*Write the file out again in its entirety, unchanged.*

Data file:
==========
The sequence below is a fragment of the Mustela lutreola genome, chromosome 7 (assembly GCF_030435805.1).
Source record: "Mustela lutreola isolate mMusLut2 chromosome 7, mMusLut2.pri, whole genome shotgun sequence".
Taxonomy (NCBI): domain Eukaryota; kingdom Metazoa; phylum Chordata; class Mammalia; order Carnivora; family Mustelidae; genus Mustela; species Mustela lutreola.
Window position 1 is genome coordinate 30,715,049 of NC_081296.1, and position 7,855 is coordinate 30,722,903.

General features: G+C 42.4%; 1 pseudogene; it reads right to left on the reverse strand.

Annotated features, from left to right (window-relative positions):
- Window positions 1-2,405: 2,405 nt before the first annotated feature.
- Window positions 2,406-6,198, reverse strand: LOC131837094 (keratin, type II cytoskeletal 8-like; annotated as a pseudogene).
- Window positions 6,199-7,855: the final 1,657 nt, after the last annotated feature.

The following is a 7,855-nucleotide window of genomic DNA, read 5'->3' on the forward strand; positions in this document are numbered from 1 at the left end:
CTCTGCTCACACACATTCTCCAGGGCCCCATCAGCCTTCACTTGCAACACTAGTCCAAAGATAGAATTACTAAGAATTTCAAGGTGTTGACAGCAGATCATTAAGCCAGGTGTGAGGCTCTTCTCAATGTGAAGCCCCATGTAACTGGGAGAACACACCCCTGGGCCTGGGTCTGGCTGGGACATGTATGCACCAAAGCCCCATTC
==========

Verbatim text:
The sequence below is a fragment of the Mustela lutreola genome, chromosome 7 (assembly GCF_030435805.1).
Source record: "Mustela lutreola isolate mMusLut2 chromosome 7, mMusLut2.pri, whole genome shotgun sequence".
Taxonomy (NCBI): domain Eukaryota; kingdom Metazoa; phylum Chordata; class Mammalia; order Carnivora; family Mustelidae; genus Mustela; species Mustela lutreola.
Window position 1 is genome coordinate 30,715,049 of NC_081296.1, and position 7,855 is coordinate 30,722,903.

General features: G+C 42.4%; 1 pseudogene; it reads right to left on the reverse strand.

Annotated features, from left to right (window-relative positions):
- Window positions 1-2,405: 2,405 nt before the first annotated feature.
- Window positions 2,406-6,198, reverse strand: LOC131837094 (keratin, type II cytoskeletal 8-like; annotated as a pseudogene).
- Window positions 6,199-7,855: the final 1,657 nt, after the last annotated feature.

The following is a 7,855-nucleotide window of genomic DNA, read 5'->3' on the forward strand; positions in this document are numbered from 1 at the left end:
CTCTGCTCACACACATTCTCCAGGGCCCCATCAGCCTTCACTTGCAACACTAGTCCAAAGATAGAATTACTAAGAATTTCAAGGTGTTGACAGCAGATCATTAAGCCAGGTGTGAGGCTCTTCTCAATGTGAAGCCCCATGTAACTGGGAGAACACACCCCTGGGCCTGGGTCTGGCTGGGACATGTATGCACCAAAGCCCCATTC